The interactive sculpture is designed to appeal to a broad audience, with a variety of blue, green and orange organic shapes.

“Stylistically, we use a lot of organic forms,” Tim Watkins said. “I would say in that sense that it sort of harkens back to art deco, but there’s also a sense of whimsy. We want people to engage, and there’s always different levels people can engage on. You put a piece of very formal art in a park and a lot of people just won’t get it, so we try to make pieces that are actually accessible to a wide range of people.”

The public art coincides with Alexandria’s Citywide Parks Improvement Plan. In addition to the sculpture, mosaics and gate that May + Watkins designed, the project includes renovations to the playground and lawn. It is slated to open in the fall of this year.

Another imminent project is paired with the long-awaited King Street Park on the Waterfront, the working name for the new public plaza that is being constructed at the former site of the Old Dominion Boat Club at the foot of King Street. Ruggiero said the public art at this site would be temporary, with different installations rotating each year.

“Every year, there’ll be a new public art piece coming into the site, in order to keep it active,” she said. “A lot of tourists are there, but also a lot of residents, so how do we keep people coming back to the site to see kind of what’s new?”

Last month, the Office of the Arts announced that SOFTlab, a New York Citybased design studio, would create the site’s first piece of temporary art. While SOFTlab has already been commissioned to create the piece, its final design will be decided after a community engagement process.

“Every site is a little bit different,” Ruggiero said. “We go into it knowing a little bit about what we want to achieve, even though we don’t know what it’s going to look like.”

“When we choose the artist, they come to Alexandria, they meet with the community and they visit the sight and they have conversations with people, so what they’ve learned about Alexandria and its people and its places then informs their design,” she said.

When artists visit the community, they also hold several meetings with community members and a project task force that is put together by the Office of the Arts.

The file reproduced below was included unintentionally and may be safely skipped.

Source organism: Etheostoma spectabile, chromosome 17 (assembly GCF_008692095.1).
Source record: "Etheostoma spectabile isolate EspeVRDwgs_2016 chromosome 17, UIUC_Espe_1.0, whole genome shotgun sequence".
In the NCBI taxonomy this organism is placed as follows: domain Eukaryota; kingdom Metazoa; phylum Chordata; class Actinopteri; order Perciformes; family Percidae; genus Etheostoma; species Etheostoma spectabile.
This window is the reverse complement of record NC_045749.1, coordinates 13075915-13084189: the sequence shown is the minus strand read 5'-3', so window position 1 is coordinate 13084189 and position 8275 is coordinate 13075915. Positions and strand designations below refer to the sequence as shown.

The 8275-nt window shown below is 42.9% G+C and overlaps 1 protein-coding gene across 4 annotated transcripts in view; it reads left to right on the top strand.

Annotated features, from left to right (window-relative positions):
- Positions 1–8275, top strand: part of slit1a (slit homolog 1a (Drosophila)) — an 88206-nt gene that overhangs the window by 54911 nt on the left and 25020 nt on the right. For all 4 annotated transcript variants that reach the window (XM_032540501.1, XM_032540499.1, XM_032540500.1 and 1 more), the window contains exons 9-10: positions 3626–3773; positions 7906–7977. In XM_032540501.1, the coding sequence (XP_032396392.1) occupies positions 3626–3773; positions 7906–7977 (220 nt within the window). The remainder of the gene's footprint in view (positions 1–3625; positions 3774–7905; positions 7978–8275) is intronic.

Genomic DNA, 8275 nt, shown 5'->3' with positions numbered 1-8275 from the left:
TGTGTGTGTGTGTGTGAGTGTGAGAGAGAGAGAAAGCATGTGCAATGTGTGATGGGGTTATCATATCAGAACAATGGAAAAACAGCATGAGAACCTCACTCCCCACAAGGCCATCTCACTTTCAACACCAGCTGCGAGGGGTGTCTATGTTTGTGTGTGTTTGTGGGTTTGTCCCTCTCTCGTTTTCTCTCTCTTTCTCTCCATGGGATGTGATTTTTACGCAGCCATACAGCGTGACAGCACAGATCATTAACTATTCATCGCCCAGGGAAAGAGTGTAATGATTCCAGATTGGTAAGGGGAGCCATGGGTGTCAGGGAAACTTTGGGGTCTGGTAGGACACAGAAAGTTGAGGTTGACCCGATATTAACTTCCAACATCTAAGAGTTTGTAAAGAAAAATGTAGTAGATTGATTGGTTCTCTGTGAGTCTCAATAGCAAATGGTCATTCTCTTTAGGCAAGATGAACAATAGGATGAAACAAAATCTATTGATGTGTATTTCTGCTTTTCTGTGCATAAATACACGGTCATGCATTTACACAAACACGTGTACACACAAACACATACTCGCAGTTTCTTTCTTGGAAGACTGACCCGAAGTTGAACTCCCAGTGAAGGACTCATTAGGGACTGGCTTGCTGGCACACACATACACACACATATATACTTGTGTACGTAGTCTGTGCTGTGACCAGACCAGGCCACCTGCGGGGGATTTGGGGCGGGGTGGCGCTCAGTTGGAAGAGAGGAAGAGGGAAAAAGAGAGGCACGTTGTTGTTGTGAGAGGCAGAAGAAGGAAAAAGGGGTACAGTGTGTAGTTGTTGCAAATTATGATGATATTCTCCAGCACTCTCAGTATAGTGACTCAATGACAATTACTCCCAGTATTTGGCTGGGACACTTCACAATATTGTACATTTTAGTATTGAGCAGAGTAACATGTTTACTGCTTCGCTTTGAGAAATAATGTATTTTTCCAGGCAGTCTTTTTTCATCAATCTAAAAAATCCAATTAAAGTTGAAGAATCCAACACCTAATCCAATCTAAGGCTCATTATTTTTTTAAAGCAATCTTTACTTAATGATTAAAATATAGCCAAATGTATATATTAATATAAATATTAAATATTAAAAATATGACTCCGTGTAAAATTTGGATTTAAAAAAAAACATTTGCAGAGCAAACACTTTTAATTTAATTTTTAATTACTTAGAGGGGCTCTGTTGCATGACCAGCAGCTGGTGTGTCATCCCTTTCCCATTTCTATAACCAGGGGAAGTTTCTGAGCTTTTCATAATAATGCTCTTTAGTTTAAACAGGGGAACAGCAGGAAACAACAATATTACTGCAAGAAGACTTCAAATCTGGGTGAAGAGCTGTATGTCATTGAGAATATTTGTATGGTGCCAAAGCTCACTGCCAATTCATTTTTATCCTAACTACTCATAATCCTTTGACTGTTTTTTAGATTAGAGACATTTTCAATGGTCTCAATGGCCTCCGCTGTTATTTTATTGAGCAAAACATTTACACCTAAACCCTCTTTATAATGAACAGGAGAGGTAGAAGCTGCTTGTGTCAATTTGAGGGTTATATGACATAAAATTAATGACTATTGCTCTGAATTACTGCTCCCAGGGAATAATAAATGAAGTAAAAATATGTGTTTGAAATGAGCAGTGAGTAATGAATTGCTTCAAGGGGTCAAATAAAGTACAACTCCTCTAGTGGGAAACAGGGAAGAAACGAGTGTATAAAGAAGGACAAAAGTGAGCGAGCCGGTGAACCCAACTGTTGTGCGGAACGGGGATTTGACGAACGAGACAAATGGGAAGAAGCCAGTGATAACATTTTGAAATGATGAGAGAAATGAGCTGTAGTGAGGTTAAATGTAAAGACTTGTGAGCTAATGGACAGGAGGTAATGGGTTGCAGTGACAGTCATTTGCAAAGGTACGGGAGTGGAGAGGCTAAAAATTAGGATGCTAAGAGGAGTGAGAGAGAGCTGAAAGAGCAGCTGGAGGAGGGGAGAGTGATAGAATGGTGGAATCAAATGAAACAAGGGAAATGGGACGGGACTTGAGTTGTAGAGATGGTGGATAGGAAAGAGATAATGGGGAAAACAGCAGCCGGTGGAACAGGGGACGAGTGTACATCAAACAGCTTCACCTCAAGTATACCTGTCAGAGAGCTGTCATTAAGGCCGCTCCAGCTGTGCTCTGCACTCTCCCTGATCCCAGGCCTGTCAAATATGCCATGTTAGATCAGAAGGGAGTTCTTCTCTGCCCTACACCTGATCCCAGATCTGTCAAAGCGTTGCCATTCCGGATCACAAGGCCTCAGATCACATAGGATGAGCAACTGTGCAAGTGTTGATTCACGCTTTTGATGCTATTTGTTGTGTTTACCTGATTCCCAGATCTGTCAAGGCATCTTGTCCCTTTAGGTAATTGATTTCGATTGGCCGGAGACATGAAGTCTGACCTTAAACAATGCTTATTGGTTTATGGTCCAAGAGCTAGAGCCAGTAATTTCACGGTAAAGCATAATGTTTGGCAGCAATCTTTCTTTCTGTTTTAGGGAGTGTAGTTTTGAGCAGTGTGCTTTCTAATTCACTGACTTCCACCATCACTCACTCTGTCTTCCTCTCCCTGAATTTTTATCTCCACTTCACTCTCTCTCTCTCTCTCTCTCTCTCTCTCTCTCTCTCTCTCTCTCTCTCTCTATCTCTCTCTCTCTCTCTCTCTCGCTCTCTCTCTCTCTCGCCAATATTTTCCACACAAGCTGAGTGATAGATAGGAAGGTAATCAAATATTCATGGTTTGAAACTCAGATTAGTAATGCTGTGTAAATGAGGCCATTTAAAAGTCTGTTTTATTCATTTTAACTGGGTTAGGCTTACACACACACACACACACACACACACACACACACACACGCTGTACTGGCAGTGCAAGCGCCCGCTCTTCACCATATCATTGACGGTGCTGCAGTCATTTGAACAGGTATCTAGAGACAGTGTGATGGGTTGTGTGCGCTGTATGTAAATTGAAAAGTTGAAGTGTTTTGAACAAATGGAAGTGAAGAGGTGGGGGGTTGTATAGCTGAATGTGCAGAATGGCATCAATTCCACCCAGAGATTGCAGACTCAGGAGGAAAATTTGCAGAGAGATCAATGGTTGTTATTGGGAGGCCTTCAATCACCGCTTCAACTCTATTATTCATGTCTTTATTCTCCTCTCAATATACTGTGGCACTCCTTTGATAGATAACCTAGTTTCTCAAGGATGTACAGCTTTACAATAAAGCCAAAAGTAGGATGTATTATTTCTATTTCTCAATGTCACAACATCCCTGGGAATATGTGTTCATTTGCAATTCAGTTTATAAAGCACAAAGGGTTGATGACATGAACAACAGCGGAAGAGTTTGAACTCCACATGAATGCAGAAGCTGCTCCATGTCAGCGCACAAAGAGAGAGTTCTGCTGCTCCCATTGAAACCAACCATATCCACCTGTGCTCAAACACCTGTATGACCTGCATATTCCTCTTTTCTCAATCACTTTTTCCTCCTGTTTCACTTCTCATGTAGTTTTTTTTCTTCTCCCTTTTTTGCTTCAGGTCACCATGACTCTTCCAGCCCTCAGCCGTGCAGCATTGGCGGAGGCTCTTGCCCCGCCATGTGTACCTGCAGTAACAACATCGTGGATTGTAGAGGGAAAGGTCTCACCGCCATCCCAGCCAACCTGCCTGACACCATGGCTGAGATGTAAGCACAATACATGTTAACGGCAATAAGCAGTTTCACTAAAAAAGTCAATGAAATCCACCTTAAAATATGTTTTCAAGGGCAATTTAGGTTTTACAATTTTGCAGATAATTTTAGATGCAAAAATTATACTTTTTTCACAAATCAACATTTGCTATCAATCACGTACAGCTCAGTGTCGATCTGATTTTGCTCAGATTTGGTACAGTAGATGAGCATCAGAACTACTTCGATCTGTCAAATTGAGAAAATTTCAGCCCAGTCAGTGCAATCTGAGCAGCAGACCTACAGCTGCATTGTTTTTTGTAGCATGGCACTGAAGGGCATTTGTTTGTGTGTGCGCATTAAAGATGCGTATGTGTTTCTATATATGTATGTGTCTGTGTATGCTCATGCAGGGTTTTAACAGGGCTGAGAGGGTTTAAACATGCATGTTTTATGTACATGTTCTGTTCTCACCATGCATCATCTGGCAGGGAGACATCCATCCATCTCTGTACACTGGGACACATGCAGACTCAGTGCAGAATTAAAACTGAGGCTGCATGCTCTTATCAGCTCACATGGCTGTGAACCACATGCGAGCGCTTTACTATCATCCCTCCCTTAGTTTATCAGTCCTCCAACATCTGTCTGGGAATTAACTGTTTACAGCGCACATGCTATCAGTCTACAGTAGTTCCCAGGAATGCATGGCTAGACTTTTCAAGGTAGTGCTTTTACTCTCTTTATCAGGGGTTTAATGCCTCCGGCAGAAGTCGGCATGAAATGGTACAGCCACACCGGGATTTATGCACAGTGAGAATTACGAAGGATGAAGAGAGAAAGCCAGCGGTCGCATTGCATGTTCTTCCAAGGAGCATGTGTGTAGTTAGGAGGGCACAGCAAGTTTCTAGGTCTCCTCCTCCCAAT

Ruggiero said the task force considers the different concerns that accompany each public art piece. For example, while May + Watkins will have to consider playground safety and regulations, SOFTlab will contend with designing a piece that is temporary yet durable enough to survive the many weather challenges facing the waterfront. The King Street Park public art also has several considerations related to tourism.

“[We’re] looking at it very much from a tourism standpoint,” Ruggiero said. “Is this going to be Instagram-worthy? Is this going to be something where folks are going to leave D.C. because they’ve got to come down and see this temporary piece of public art? Are they going to come across the river from the National Harbor?”

There are several other projects expected to emerge across Alexandria in the coming years. They include a light and sound installation in Duke Street Tunnel, located between the King Street Metro and Carlyle, a giant take on two cans and a string at Lake Cook on Eisenhower Avenue and an attention-captivating piece at Burke Library on Seminary Road.

Ruggiero said the goal of the program is to give every neighborhood in Alexandria some ownership of the program.

“I would like to really make sure that everybody feels that they’ve got a piece of public art that’s theirs, that’s in their park or in their neighborhood,” Ruggiero said, “so [we’re] making sure that we’re spreading it out and not just putting it all in one part of town, but making sure that every one feels that they’ve got their piece, that they’ve got something in their neighborhood that they can be excited about.”